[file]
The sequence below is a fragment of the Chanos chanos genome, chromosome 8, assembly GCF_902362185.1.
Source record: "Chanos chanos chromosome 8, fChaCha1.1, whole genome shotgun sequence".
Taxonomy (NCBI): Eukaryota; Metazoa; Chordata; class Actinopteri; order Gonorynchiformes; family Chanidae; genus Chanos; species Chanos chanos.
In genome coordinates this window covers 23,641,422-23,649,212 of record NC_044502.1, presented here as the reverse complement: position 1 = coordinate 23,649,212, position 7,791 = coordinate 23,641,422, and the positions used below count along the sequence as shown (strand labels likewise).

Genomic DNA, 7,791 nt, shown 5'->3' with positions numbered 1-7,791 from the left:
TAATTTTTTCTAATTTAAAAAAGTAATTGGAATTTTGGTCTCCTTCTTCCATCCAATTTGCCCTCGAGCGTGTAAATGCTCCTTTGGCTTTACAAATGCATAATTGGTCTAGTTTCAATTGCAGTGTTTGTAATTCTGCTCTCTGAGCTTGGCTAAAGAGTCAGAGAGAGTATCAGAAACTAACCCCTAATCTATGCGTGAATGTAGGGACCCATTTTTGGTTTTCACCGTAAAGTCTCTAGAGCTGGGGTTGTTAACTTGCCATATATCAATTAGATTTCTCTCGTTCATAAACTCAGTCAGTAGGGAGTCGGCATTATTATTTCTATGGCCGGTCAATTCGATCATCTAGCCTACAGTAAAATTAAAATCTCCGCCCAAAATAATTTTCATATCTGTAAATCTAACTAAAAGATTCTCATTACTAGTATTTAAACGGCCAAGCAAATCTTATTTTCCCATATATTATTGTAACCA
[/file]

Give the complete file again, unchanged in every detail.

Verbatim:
The sequence below is a fragment of the Chanos chanos genome, chromosome 8, assembly GCF_902362185.1.
Source record: "Chanos chanos chromosome 8, fChaCha1.1, whole genome shotgun sequence".
Taxonomy (NCBI): Eukaryota; Metazoa; Chordata; class Actinopteri; order Gonorynchiformes; family Chanidae; genus Chanos; species Chanos chanos.
In genome coordinates this window covers 23,641,422-23,649,212 of record NC_044502.1, presented here as the reverse complement: position 1 = coordinate 23,649,212, position 7,791 = coordinate 23,641,422, and the positions used below count along the sequence as shown (strand labels likewise).

Genomic DNA, 7,791 nt, shown 5'->3' with positions numbered 1-7,791 from the left:
TAATTTTTTCTAATTTAAAAAAGTAATTGGAATTTTGGTCTCCTTCTTCCATCCAATTTGCCCTCGAGCGTGTAAATGCTCCTTTGGCTTTACAAATGCATAATTGGTCTAGTTTCAATTGCAGTGTTTGTAATTCTGCTCTCTGAGCTTGGCTAAAGAGTCAGAGAGAGTATCAGAAACTAACCCCTAATCTATGCGTGAATGTAGGGACCCATTTTTGGTTTTCACCGTAAAGTCTCTAGAGCTGGGGTTGTTAACTTGCCATATATCAATTAGATTTCTCTCGTTCATAAACTCAGTCAGTAGGGAGTCGGCATTATTATTTCTATGGCCGGTCAATTCGATCATCTAGCCTACAGTAAAATTAAAATCTCCGCCCAAAATAATTTTCATATCTGTAAATCTAACTAAAAGATTCTCATTACTAGTATTTAAACGGCCAAGCAAATCTTATTTTCCCATATATTATTGTAACCA